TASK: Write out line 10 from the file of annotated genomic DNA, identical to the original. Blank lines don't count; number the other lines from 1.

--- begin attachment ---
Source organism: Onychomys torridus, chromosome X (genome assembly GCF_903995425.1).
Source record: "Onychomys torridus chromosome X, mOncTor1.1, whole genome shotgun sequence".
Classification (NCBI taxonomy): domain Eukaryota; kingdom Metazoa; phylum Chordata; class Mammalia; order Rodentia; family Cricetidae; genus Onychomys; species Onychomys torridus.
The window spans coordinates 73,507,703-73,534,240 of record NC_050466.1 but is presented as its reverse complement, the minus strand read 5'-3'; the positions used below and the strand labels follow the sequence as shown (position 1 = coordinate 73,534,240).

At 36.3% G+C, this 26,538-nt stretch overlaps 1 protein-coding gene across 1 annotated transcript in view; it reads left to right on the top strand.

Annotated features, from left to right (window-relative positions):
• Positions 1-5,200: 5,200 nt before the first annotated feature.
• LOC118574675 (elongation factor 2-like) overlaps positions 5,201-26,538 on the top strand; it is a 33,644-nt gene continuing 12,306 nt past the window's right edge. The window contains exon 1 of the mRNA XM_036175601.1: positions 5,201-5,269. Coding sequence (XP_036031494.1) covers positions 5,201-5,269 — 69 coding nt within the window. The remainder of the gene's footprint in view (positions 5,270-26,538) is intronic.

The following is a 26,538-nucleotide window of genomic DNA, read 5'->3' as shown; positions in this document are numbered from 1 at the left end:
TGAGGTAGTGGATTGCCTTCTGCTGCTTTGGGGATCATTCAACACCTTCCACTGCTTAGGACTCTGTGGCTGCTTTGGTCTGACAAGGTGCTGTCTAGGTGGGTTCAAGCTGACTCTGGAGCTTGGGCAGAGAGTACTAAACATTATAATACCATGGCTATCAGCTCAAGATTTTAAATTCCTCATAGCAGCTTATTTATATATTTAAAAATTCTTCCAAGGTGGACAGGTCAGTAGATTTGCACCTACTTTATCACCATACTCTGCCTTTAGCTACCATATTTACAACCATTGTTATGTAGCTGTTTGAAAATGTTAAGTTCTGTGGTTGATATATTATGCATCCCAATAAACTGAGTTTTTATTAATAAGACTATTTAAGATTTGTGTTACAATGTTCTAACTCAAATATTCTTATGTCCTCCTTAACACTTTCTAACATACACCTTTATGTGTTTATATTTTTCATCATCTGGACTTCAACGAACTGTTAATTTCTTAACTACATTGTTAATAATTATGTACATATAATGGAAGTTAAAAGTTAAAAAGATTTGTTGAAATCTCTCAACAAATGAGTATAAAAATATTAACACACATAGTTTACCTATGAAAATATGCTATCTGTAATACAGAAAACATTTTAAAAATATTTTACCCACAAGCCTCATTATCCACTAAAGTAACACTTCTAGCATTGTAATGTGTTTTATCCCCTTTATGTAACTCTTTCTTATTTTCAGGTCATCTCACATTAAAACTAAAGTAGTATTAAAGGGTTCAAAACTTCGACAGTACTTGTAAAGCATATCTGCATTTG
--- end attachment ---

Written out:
TGAGGTAGTGGATTGCCTTCTGCTGCTTTGGGGATCATTCAACACCTTCCACTGCTTAGGACTCTGTGGCTGCTTTGGTCTGACAAGGTGCTGTCTAGGTGGGTTCAAGCTGACTCTGGAGCTTGGGCAGAGAGTACTAAACATTATAATACCATGGCTATCAGCTCAAGATTTTAAATTCCTCATAGCAGCTTATTTATATATTTAAAAATTCTTCCAAGGTGGACAGGTCAGTAGATTTGCACCTACTTTATCACCATACTCTGCCTTTAGCTACCATATTTACAACCATTGTTATGTAGCTGTTTGAAAATGTTAAGTTCTGTGGTTGATATATTATGCATCCCAATAAACTGAGTTTTTATTAATAAGACTATTTAAGATTTGTGTTACAATGTTCTAACTCAAATATTCTTATGTCCTCCTTAACACTTTCTAACATACACCTTTATGTGTTTATATTTTTCATCATCTGGACTTCAACGAACTGTTAATTTCTTAACTACATTGTTAATAATTATGTACATATAATGGAAGTTAAAAGTTAAAAAGATTTGTTGAAATCTCTCAACAAATGAGTATAAAAATATTAACACACATAGTTTACCTATGAAAATATGCTATCTGTAATACAGAAAACATTTTAAAAATATTTTACCCACAAGCCTCATTATCCACTAAAGTAACACTTCTAGCATTGTAATGTGTTTTATCCCCTTTATGTAACTCTTTCTTATTTTCAGGTCATCTCACATTAAAACTAAAGTAGTATTAAAGGGTTCAAAACTTCGACAGTACTTGTAAAGCATATCTGCATTTG